By Alan Coutts, President and CEO
When a mine is built in Ontario, the mining company is usually responsible for the Environmental Assessment (EA) and access road construction. This makes the company the “proponent” of the development.
Because there is potential for several mines to be developed in the Ring of Fire, and the closest rail or highway is almost 300 km away, the province of Ontario is funding infrastructure to support the region, as it is in the interest of all Ontarians for development to take place.
Soon after the province announced a $1 billion commitment to build infrastructure for the Ring of Fire, Noront received Terms of Reference for the Eagle’s Nest Mine EA. We were asked to consult with several First Nations communities and ensure their enhanced participation in the EA process. This request related to environmental sensitivities, traditional land-use, and the gathering of Aboriginal Traditional Knowledge for the mine and the 300 km road.
Upon receiving this, Noront management decided to re-think the entire permitting process. Since the access road crosses traditional land belonging to local First Nation communities, why not have the communities themselves be the proponents who lead the road proposals?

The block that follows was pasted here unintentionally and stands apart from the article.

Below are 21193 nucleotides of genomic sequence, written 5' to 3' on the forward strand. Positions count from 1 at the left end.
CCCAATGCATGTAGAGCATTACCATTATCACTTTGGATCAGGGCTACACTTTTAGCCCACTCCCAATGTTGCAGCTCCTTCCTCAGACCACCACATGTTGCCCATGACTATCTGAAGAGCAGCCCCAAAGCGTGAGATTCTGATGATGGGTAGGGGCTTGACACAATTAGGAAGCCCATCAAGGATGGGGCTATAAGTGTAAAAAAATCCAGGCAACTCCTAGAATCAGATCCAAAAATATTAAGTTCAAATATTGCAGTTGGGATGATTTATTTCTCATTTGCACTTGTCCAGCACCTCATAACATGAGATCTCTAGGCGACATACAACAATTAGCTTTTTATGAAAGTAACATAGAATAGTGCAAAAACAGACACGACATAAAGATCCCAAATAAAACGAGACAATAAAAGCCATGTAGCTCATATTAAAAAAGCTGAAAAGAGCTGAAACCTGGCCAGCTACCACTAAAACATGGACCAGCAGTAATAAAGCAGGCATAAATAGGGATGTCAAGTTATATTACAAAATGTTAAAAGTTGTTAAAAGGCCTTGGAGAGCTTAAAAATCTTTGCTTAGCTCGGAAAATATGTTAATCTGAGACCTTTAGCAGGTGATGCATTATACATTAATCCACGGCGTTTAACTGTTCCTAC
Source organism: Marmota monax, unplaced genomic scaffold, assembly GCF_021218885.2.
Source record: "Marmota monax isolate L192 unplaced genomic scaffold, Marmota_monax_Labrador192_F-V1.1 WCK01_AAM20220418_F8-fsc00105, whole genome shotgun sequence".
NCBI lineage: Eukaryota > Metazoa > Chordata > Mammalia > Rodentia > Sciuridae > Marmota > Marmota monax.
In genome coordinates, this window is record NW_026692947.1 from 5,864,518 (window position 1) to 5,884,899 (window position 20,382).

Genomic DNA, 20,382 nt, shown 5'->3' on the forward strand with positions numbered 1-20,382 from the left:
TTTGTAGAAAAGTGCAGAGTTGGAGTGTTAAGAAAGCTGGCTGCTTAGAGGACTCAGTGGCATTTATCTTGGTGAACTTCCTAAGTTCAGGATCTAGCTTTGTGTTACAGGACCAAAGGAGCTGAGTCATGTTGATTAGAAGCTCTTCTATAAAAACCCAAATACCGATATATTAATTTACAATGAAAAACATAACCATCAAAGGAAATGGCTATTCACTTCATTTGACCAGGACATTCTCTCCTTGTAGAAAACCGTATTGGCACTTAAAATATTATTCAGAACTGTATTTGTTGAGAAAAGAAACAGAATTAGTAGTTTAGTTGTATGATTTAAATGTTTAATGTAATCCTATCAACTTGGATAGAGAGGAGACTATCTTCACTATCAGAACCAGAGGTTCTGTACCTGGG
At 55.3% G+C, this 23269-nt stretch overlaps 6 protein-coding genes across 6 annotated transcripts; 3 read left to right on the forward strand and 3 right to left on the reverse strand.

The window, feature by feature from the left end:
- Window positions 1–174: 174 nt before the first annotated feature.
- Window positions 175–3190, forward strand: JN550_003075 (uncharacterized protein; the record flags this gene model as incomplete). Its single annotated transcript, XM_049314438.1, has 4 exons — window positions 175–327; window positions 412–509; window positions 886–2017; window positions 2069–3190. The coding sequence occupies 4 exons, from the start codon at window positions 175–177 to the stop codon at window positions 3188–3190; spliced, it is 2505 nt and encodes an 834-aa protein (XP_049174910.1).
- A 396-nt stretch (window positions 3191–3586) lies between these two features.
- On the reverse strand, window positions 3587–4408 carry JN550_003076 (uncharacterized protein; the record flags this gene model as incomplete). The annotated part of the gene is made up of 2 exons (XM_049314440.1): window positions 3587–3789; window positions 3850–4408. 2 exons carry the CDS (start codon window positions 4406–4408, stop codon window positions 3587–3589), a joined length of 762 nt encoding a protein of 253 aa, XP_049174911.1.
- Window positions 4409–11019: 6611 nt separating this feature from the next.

The province agreed with this approach and solicited submissions from the communities resulting in two First Nation-led road proposals: an East-West route championed by Webequie and Nibinamik and a North-South route with Marten Falls as the proponent.
Noront is transferring engineering and environmental information on the road routes to the new First Nation proponents, and along with four provincial ministries, we are providing technical consultation to the communities. We believe that having the First Nations with the traditional land use as proponents for the road is a creative and appropriate model to permit infrastructure, and we are proud to be participating in this novel approach to resource development in Ontario.